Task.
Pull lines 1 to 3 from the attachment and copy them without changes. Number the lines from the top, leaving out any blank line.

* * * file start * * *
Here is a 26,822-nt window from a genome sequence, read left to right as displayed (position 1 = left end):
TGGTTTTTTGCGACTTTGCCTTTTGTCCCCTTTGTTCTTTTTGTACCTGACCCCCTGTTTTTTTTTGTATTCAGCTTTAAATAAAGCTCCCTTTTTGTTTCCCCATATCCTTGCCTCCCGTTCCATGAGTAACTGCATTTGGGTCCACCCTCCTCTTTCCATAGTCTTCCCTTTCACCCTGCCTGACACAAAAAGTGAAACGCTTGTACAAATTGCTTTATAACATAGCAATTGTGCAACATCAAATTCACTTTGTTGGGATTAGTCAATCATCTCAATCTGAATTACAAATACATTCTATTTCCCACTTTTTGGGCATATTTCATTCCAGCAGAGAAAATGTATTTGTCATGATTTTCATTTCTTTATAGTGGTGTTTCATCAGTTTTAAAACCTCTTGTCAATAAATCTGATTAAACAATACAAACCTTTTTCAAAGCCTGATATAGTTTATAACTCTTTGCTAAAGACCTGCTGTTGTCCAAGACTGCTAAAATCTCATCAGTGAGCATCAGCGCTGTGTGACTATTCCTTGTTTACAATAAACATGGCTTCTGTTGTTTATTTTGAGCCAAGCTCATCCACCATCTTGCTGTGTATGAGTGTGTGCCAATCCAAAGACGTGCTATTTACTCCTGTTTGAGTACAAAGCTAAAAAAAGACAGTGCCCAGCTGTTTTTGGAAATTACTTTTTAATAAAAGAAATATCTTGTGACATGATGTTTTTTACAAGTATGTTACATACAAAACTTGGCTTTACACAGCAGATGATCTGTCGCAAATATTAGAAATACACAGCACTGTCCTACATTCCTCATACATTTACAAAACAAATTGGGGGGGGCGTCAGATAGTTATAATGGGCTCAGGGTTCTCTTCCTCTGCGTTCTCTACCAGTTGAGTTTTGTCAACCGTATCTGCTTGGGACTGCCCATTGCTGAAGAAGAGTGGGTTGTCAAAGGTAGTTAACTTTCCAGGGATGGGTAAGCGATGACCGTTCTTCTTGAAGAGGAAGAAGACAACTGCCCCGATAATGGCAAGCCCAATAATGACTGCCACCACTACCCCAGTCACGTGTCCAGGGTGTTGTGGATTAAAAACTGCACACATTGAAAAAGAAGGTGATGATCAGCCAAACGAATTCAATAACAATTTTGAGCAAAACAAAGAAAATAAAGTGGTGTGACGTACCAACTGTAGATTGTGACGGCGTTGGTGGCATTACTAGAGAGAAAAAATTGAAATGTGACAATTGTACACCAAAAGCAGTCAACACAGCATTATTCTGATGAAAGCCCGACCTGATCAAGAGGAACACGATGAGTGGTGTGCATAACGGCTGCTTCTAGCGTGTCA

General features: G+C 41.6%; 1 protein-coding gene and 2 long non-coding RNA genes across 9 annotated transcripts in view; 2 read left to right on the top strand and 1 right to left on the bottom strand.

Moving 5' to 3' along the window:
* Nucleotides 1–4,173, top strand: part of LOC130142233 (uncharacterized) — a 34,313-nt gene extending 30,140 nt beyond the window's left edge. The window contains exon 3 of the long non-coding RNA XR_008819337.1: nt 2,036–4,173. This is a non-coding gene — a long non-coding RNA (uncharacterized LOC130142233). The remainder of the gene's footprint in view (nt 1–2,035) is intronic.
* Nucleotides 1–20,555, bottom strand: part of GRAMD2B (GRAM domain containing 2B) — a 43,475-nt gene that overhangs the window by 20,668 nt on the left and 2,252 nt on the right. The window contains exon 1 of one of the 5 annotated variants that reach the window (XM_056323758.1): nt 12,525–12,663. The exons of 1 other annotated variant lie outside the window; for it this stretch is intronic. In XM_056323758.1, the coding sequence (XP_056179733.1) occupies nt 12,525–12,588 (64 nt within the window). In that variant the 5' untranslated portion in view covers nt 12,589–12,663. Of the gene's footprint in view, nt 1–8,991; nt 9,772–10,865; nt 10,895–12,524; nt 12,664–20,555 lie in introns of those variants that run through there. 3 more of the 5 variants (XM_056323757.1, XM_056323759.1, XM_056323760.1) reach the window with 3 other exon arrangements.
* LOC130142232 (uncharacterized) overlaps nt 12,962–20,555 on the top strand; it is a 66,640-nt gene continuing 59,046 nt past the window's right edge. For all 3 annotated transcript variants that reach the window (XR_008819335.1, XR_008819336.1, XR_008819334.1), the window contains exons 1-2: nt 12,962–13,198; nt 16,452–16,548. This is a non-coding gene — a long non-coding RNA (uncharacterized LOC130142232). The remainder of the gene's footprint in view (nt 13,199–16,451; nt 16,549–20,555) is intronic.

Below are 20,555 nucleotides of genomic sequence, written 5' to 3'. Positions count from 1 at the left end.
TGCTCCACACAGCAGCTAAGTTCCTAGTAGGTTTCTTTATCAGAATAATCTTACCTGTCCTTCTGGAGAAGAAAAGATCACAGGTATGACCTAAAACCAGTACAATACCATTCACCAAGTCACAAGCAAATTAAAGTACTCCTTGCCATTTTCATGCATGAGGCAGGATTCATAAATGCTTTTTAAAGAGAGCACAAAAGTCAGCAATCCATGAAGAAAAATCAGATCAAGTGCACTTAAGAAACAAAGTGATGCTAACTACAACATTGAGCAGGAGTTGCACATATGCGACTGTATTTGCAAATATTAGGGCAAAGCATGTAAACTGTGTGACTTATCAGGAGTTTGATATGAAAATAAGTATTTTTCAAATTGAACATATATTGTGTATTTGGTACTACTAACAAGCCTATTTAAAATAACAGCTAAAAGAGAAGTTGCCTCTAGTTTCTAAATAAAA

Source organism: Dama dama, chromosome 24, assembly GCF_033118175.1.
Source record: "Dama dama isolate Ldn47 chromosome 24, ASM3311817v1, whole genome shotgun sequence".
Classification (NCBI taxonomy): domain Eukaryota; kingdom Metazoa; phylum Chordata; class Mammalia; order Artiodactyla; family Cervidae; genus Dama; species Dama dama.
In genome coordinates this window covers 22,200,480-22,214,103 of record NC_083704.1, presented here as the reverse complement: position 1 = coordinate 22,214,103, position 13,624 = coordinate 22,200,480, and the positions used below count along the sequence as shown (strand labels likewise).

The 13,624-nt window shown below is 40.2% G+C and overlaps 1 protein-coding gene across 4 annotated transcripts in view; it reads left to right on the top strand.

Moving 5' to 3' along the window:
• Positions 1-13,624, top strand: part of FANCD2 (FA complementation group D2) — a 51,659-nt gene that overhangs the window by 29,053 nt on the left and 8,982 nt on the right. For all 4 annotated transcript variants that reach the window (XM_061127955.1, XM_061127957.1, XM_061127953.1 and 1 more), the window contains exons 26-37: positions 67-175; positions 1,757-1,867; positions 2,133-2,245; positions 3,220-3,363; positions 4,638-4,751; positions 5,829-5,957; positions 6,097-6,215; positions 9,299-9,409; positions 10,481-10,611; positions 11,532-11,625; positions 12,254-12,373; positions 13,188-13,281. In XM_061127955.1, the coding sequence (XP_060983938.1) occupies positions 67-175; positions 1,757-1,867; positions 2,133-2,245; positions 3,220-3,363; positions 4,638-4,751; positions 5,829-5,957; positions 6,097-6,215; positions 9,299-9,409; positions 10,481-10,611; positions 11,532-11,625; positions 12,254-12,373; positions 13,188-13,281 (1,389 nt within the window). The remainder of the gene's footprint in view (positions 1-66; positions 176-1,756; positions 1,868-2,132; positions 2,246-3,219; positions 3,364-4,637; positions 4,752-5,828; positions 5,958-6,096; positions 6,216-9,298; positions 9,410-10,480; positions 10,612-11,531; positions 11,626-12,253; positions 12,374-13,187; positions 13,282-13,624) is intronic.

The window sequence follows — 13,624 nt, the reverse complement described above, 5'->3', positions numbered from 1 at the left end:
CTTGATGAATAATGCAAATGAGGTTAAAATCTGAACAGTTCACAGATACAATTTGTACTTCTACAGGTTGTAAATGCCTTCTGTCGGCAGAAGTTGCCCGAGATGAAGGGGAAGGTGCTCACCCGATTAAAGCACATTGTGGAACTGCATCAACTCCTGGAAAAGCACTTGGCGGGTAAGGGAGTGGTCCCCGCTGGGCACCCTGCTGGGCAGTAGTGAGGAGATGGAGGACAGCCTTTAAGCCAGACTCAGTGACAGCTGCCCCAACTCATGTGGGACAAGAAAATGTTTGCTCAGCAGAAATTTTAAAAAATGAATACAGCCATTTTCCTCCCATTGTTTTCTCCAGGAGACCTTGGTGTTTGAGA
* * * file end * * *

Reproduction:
Here is a 26,822-nt window from a genome sequence, read left to right as displayed (position 1 = left end):
TGGTTTTTTGCGACTTTGCCTTTTGTCCCCTTTGTTCTTTTTGTACCTGACCCCCTGTTTTTTTTTGTATTCAGCTTTAAATAAAGCTCCCTTTTTGTTTCCCCATATCCTTGCCTCCCGTTCCATGAGTAACTGCATTTGGGTCCACCCTCCTCTTTCCATAGTCTTCCCTTTCACCCTGCCTGACACAAAAAGTGAAACGCTTGTACAAATTGCTTTATAACATAGCAATTGTGCAACATCAAATTCACTTTGTTGGGATTAGTCAATCATCTCAATCTGAATTACAAATACATTCTATTTCCCACTTTTTGGGCATATTTCATTCCAGCAGAGAAAATGTATTTGTCATGATTTTCATTTCTTTATAGTGGTGTTTCATCAGTTTTAAAACCTCTTGTCAATAAATCTGATTAAACAATACAAACCTTTTTCAAAGCCTGATATAGTTTATAACTCTTTGCTAAAGACCTGCTGTTGTCCAAGACTGCTAAAATCTCATCAGTGAGCATCAGCGCTGTGTGACTATTCCTTGTTTACAATAAACATGGCTTCTGTTGTTTATTTTGAGCCAAGCTCATCCACCATCTTGCTGTGTATGAGTGTGTGCCAATCCAAAGACGTGCTATTTACTCCTGTTTGAGTACAAAGCTAAAAAAAGACAGTGCCCAGCTGTTTTTGGAAATTACTTTTTAATAAAAGAAATATCTTGTGACATGATGTTTTTTACAAGTATGTTACATACAAAACTTGGCTTTACACAGCAGATGATCTGTCGCAAATATTAGAAATACACAGCACTGTCCTACATTCCTCATACATTTACAAAACAAATTGGGGGGGGCGTCAGATAGTTATAATGGGCTCAGGGTTCTCTTCCTCTGCGTTCTCTACCAGTTGAGTTTTGTCAACCGTATCTGCTTGGGACTGCCCATTGCTGAAGAAGAGTGGGTTGTCAAAGGTAGTTAACTTTCCAGGGATGGGTAAGCGATGACCGTTCTTCTTGAAGAGGAAGAAGACAACTGCCCCGATAATGGCAAGCCCAATAATGACTGCCACCACTACCCCAGTCACGTGTCCAGGGTGTTGTGGATTAAAAACTGCACACATTGAAAAAGAAGGTGATGATCAGCCAAACGAATTCAATAACAATTTTGAGCAAAACAAAGAAAATAAAGTGGTGTGACGTACCAACTGTAGATTGTGACGGCGTTGGTGGCATTACTAGAGAGAAAAAATTGAAATGTGACAATTGTACACCAAAAGCAGTCAACACAGCATTATTCTGATGAAAGCCCGACCTGATCAAGAGGAACACGATGAGTGGTGTGCATAACGGCTGCTTCTAGCGTGTCA

General features: G+C 41.6%; 1 protein-coding gene and 2 long non-coding RNA genes across 9 annotated transcripts in view; 2 read left to right on the top strand and 1 right to left on the bottom strand.